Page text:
Making science work for development

Building better road networks

Evaluating and improving major road networks across the world

Road investment appraisal models are used to evaluate and optimise road networks. These models have been particularly important to developing countries – providing formal justification for road investments to potential funders. One such model, developed by researchers from the University of Birmingham, is now the World Bank’s de facto standard road appraisal method, serving more than 200 of their projects and those of other multi- and bi-lateral aid agencies, helping to connect millions of people worldwide.

Effective road networks can be the lifeblood of a region: serving the economy and improving social wellbeing of local communities through increased mobility. The very first road investment appraisal model was developed by the World Bank in the late 1960s to establish a system by which newly proposed and existing road networks could be evaluated to ensure maximum economic benefit to the region. Many models have been created since then, but it was the Highway Design and Maintenance Standards Model (HDM), introduced in 1976, that first incorporated factors more applicable to developing countries. Over the years, HDM has been instrumental in justifying road building and maintenance grants for many developing countries – connecting communities to bring both economic and welfare benefits for countless road users.

The HDM can evaluate existing roads to see if they’re working effectively (Image United Nations Photo)

Researchers from the University of Birmingham, working through the World Road Association-PIARC, have played a central role in the international effort to develop HDM-4, the latest version of HDM. Beginning in 1993, their work – supported by a variety of funders, including the Engineering and Physical Sciences Research Council, the Department for International Development, the Department for Environment, Food and Rural Affairs, and the World Bank itself – has updated and enhanced the HDM model. It can now take into account additional factors, including traffic congestion, non-motorised vehicles, environmental impacts, concrete pavements, drainage and modern road management.  They also developed techniques for use with the model to better suit the socio-political demands of different road users and created new methods to produce higher quality road data – including the use of high speed digital images of road surfaces.

As a measure of its success, HDM-4 is regularly used as the World Bank’s model for appraising road investment proposals in developing countries. It has been used to assess more than 200 projects since 2008, with an estimated total value of more than £35 billion. Some of its highlights include scoping the costs and benefits of the 8,600km African North-South Corridor road network, helping it to gain backing from international donors, and assessing the £215 million Northern Corridor Transport Improvement Project through Kenya. Similarly, it has been used in Uganda since 2010 to review the design, cost and economic benefit of upgrading 836km of roads. And for the last 14 years, HDM-4 and its predecessor have been used by the Roads and Highways Department in Bangladesh to assess the maintenance needs of its highways and district roads.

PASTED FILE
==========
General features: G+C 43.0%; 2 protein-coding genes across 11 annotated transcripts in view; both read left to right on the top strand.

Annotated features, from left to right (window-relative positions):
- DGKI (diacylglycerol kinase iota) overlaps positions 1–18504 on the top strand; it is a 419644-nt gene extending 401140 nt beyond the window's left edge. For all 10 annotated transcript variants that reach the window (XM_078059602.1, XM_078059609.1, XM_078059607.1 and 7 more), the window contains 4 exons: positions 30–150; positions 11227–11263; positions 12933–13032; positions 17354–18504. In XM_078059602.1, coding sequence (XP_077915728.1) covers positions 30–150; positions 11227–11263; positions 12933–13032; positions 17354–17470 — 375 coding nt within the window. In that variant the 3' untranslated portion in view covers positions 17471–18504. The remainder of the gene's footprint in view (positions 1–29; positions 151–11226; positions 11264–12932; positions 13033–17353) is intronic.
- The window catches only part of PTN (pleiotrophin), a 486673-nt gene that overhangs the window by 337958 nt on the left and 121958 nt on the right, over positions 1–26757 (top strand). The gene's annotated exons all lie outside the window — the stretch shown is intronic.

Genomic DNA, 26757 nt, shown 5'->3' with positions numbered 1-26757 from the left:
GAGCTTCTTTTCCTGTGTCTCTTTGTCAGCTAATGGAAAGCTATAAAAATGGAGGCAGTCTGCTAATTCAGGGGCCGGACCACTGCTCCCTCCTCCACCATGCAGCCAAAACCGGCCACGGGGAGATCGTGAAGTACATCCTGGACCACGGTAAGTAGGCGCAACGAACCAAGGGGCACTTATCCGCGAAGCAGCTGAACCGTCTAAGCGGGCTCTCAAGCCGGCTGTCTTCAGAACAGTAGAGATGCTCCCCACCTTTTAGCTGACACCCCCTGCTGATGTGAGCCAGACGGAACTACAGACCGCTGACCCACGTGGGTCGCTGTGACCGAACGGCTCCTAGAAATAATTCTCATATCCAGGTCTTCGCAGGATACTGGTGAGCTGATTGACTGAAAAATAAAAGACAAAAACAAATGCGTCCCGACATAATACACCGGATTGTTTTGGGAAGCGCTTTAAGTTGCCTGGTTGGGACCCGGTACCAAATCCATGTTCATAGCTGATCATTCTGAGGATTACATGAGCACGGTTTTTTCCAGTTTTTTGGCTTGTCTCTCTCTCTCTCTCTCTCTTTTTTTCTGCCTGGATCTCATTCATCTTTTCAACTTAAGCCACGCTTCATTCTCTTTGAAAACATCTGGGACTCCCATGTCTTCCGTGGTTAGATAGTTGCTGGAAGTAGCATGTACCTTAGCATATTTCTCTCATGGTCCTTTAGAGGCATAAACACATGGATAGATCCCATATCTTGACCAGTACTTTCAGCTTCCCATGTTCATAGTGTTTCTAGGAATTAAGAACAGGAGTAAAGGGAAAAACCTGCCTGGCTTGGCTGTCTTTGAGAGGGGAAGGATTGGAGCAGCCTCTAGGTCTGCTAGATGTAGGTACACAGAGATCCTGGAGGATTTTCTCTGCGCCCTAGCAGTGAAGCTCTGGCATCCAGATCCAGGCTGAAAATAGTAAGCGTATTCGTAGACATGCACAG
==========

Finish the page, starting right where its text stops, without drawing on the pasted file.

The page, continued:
The HDM-4 has been used on a variety of major road networks, some stretching across multiple countries (Image South African Tourism)

The wide-scale use of HDM-4 has led to huge financial success for the Birmingham-based consortium that manages its distribution: selling more than 1,440 software licenses and generating £1.6 million which is ploughed back into further research and development. As well as serving as an appraisal model, the HDM-4 is also a research tool in its own right. Birmingham researchers have been using it to investigate the potential impact of climate change on road deterioration and maintenance requirements, the damaging effects of corruption in the road sector, and the optimal design of pavements for tropical soils.

Read more about this research in the original impact case study submitted to the Research Excellence Framework 2014.

Further information can be found on the HDM website.

Department for Environment, Food and Rural Affairs | Department for International Development | Engineering and Physical Sciences Research Council